2. Mr. Durham, Don’t know if Harris agrees but I do. Contract date is key for me as sometimes even in this world of cash close in 15 days, things can get screwed up and escrow extended so I use contract date. Dustin good blog, although where I am at 1-2% on listings ain’t near enough, y’all must have semi normal buyers up your way. My neck of the woods 5 to 10% would be more like it…..yikes, nuts left the building about 5 months ago.

  3. Thankfully our MLS reports contract date – that is the date you use. Here is a question – do you multiply this start point times the months leading up to the the month before your valuation (ie appraising in May – multiply the months since contract up to April) – or go all the way up to date of valuation – which may lead to a 4.5 month etc multiplier for example? Just asking

    1. if I do an appraisal as of May 15th (subject) and comp sold in December with a contract in November, I count from Nov to May, 6 months, thus 6/12 x 6% annual appreciation rate = adjustment of 3% x sales price of comp = $adjustment.

  4. Regardless of how your doing it, SHOW YOUR WORK IN THE REPORT! Are you using a spread of say $1,300,000 to a now $1,425,000 over a 6 month period? What is the daily / monthly appreciation rate (show it)? How many days and or months are you adjusting for (show it)? What is the % of that adjustment (show it)? When applying that % to the comps sales price, what adjustment amount are you thus using on the sales grid (show it)?

    Seek the truth, and principles before profits.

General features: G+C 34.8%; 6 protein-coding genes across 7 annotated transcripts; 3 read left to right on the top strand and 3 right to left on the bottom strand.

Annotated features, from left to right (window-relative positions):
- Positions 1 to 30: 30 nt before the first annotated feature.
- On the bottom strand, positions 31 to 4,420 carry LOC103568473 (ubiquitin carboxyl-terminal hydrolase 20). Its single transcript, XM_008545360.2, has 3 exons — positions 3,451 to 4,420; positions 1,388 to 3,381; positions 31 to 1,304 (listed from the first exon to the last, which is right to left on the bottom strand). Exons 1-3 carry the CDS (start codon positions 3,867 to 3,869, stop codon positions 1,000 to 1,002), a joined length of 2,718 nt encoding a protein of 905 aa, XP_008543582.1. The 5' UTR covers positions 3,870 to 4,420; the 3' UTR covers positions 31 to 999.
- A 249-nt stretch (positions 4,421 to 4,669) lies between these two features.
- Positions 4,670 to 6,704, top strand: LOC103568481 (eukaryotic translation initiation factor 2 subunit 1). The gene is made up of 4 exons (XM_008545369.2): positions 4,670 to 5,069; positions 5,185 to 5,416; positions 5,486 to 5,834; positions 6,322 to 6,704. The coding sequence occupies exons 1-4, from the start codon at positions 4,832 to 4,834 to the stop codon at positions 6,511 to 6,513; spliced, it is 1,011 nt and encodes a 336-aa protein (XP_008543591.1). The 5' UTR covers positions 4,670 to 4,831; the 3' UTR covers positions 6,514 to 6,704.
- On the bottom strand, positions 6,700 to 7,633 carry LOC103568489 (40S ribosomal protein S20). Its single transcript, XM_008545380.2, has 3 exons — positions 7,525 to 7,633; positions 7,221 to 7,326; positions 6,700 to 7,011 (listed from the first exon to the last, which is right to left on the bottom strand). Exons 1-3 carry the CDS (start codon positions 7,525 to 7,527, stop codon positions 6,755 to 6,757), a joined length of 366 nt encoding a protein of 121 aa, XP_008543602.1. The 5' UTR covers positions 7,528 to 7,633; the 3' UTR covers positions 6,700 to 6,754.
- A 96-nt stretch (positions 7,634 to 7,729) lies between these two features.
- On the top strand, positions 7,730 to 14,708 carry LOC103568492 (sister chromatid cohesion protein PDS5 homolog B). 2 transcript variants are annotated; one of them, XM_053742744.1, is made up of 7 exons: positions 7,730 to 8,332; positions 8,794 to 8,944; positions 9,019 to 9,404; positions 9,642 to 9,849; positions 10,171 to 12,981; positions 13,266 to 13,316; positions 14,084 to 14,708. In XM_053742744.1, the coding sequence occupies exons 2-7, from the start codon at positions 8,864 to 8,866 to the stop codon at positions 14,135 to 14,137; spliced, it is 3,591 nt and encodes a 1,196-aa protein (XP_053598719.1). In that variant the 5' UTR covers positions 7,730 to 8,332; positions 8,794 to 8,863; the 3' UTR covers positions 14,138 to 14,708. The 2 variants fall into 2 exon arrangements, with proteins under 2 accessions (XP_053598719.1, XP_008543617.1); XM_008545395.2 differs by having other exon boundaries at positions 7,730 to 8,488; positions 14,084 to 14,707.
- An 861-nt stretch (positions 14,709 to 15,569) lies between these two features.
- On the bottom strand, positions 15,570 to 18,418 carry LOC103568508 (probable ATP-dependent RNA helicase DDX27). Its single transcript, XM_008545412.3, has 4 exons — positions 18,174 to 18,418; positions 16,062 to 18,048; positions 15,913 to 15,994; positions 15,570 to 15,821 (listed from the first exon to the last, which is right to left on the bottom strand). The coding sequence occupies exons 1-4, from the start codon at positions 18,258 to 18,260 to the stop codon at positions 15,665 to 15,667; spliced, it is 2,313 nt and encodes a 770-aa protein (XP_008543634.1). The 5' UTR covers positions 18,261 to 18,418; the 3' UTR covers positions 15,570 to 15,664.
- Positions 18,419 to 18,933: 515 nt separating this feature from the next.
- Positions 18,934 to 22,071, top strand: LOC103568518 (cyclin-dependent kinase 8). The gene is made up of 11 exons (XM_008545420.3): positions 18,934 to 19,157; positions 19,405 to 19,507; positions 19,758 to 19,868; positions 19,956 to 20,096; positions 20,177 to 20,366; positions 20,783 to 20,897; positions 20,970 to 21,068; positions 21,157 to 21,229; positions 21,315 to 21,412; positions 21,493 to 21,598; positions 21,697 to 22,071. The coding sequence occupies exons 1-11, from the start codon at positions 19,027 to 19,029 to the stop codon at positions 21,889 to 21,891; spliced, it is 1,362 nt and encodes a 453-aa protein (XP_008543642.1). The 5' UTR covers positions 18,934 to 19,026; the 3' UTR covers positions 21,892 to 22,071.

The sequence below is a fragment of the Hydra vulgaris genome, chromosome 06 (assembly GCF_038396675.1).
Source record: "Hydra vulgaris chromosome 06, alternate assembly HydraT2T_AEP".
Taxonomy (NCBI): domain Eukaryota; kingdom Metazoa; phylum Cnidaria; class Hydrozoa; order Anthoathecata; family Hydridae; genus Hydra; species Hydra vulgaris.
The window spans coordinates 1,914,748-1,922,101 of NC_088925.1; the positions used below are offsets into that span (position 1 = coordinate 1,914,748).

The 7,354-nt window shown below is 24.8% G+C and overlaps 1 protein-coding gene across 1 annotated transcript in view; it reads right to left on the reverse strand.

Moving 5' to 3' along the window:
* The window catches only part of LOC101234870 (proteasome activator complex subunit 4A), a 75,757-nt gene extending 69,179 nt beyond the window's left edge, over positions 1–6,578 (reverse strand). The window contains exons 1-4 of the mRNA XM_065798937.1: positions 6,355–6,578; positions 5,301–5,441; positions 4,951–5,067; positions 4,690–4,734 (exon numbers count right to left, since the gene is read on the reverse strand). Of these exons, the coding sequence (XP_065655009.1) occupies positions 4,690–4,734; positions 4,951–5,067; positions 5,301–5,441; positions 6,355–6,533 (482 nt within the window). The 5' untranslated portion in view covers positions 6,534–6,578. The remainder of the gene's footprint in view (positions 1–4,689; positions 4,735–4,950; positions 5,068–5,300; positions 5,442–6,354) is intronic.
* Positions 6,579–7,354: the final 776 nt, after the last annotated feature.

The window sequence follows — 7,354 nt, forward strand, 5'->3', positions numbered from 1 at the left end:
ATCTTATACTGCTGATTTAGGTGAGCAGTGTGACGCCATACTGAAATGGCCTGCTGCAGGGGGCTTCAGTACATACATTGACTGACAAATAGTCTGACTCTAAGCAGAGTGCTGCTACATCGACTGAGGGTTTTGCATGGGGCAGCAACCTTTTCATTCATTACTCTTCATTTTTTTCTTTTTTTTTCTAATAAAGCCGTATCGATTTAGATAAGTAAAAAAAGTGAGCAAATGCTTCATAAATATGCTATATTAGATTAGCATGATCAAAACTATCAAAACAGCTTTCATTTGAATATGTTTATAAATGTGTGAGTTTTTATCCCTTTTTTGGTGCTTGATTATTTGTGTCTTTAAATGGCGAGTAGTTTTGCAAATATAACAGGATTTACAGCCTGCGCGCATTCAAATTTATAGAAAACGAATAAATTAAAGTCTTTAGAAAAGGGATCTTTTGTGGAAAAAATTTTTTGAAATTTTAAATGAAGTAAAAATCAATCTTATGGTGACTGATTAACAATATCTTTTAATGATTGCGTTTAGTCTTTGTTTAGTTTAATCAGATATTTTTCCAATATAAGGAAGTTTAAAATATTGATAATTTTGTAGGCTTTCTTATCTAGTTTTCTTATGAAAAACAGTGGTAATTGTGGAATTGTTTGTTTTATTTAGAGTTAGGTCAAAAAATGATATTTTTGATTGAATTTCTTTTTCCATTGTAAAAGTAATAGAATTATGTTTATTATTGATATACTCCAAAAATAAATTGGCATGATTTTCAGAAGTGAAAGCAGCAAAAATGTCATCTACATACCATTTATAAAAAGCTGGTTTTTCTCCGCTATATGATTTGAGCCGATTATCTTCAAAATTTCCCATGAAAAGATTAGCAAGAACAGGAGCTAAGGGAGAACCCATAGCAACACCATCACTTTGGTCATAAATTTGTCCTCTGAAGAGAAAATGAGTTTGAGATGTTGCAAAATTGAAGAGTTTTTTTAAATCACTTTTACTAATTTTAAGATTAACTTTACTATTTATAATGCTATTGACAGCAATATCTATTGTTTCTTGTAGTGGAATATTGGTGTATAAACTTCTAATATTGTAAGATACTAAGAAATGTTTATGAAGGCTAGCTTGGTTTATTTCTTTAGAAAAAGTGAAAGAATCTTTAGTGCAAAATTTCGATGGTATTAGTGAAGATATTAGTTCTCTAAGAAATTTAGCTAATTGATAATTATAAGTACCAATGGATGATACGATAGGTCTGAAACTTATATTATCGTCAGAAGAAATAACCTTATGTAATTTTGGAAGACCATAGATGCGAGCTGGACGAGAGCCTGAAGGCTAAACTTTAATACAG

1. Couldn’t have been said better. Lots of ways to do it. The thing I stress most to my Trainees is every appraiser may do it differently and that’s ok as long as you SHOW IT in the report.

  5. I keep a file of sales and resales of the same properties. I do not use investment “flips”. In each appraisal report I am already completing a history of the subject and comparable sales, so resales are not difficult to find. One would be surprised at how often a property will sell twice or more over a period of just a few years. Through MLS data and photos, as well as a call to the listing agent of the resale property, I find what improvements may have been made between sales. I then analyze that data, make adjustments for improvements, and calculate a rate of appreciation/depreciation. I typically only use sales/resales if no or minimal improvements have been made between sales, and adjust a dollar amount for the minor improvements completed, then calculate the appreciation/depreciation. Rates of appreciation/depreciation vary upon differences in location, price range, property type such as lakefront versus non-lakefront, condominium, 2-unit, 3-unit, busy road, etc.. This approach to measuring appreciation/depreciation is more time consuming, but I believe it to be the most accurate.

  6. I use a daily time adjustment for comps in my reports, using two spreadsheets with MLS comps data in a process taught to appraisers by Joe Lynch, appraiser in CA. While I understand the ‘argument’ about using the Contract Date, in reality anything can happen between that date and the actual recorded close date which may change the terms of the contract. Therefore, I use the close date and recorded sale price for my calculations.